HOW IT WORKS
During Bariatric surgery, the stomach is closed off leaving only a small pouch about the size of a thumb for food. As a result, patients feel full on fewer calories. However, the most common procedure -- gastric by-pass surgery-- goes one step further. Surgeons not only shrink the stomach but also reroute the small intestine to thwart the digestive process, thereby decreasing the number of calories absorbed.
This is achieved by making a direct connection between the stomach and a lower section of the small intestine. The first segment, the duodenum, is skipped entirely. The duodenum's chief responsibility is igniting the digestive process and absorbing iron and calcium from food. So in the end, patients eat less and absorb fewer calories. Sound too good to be true? Consider the price!
Side Affects of the Surgery
As with any major operation, bariatric surgery is far from foolproof. The death rate nears 1% (SJ Bariatrics has managed a much lower rate .05%) meaning up to 400 people may die from the procedure this year alone. As many as 20% of patients need additional surgery to mend complications such as abdominal hernias. Due to malabsorption in the shortened digestive tract, roughly 30'% of patients develop nutritional deficiencies, such as anemia and osteoporosis, according to the National Institute of Diabetes and Digestive and Kidney Diseases. These problems can be managed with a stringent vitamin and protein regime.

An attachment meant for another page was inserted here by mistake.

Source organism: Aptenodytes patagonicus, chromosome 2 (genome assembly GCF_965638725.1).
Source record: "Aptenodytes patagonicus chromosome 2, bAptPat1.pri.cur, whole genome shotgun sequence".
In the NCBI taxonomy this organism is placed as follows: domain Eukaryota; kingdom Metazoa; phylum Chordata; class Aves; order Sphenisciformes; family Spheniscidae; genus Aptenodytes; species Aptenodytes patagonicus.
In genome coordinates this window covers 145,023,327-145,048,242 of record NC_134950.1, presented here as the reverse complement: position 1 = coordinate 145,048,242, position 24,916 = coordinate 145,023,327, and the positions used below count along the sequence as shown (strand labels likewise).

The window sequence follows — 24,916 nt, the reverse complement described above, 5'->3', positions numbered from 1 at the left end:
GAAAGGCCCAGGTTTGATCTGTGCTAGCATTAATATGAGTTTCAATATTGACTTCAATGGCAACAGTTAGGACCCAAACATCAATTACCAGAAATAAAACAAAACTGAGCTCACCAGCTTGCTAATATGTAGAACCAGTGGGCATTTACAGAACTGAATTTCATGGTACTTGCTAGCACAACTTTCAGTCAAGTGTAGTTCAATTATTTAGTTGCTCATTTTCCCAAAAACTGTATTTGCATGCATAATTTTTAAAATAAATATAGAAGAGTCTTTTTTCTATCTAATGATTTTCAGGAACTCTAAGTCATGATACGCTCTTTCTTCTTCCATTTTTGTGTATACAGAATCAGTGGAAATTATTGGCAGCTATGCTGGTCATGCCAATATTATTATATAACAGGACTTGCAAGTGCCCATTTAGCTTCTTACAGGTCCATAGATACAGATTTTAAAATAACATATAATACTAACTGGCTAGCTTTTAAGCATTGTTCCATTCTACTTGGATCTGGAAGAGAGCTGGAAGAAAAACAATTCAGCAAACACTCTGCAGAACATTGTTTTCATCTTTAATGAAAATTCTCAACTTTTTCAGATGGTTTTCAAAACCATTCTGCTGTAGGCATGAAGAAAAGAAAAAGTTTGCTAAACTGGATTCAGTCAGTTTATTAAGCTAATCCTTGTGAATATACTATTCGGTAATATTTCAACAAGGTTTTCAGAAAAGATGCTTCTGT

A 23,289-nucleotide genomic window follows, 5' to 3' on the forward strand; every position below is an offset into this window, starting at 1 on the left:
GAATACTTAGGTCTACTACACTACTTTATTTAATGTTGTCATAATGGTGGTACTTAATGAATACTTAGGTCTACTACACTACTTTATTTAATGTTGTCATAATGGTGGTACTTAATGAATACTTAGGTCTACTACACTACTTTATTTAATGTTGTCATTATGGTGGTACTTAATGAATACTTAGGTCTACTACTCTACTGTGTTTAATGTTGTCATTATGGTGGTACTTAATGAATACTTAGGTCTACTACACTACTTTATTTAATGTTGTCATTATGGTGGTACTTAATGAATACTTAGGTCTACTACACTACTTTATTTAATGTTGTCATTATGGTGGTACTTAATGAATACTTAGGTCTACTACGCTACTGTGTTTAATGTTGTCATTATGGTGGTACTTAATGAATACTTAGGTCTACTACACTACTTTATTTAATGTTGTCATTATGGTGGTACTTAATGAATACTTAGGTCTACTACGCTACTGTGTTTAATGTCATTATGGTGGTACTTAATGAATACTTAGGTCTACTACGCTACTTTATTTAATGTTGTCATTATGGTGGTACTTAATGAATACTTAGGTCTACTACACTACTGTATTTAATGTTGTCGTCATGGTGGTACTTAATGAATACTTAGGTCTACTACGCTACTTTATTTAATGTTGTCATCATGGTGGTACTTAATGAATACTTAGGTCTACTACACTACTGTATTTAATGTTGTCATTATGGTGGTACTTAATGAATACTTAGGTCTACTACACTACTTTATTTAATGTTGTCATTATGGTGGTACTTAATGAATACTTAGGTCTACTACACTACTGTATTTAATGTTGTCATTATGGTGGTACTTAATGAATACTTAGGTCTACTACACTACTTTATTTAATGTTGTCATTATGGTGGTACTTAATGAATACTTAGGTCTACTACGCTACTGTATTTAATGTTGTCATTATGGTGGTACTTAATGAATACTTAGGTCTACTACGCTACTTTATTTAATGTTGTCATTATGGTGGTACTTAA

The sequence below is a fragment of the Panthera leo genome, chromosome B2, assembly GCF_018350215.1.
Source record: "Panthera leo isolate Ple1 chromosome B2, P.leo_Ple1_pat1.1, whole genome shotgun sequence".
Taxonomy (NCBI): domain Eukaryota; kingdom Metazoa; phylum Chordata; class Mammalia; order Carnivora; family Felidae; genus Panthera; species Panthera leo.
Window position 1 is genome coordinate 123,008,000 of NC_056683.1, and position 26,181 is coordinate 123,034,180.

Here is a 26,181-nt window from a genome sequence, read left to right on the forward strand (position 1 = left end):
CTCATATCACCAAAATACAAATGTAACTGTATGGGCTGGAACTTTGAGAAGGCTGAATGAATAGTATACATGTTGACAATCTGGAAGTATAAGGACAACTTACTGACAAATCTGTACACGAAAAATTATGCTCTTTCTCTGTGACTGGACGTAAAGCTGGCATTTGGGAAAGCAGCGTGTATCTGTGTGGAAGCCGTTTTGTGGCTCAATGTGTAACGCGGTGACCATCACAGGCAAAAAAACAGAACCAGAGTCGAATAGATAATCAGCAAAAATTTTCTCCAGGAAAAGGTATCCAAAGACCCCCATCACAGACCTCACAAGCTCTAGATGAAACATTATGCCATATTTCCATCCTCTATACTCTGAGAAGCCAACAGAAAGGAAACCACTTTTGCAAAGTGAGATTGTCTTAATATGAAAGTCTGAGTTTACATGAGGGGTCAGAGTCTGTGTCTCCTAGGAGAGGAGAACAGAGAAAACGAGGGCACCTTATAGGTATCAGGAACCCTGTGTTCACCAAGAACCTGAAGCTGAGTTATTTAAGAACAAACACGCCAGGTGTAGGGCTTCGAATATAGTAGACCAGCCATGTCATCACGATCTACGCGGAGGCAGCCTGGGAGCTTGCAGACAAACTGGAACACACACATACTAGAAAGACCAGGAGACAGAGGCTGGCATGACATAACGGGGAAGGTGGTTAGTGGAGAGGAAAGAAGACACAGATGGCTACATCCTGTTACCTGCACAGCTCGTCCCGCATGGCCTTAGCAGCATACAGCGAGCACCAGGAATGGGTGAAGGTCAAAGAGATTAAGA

Then there are the lifestyle changes. People who once ate freely and copiously must become hyper attentive to what they are eating. The new stomach requires several tiny, nutrient-rich meals a day supplemented with additional vitamins and minerals and protein. Eating too much or indulging in rich, sugary, or fried foods can overload the sensitive pouch and cause dumping. See Terms for the New Patient.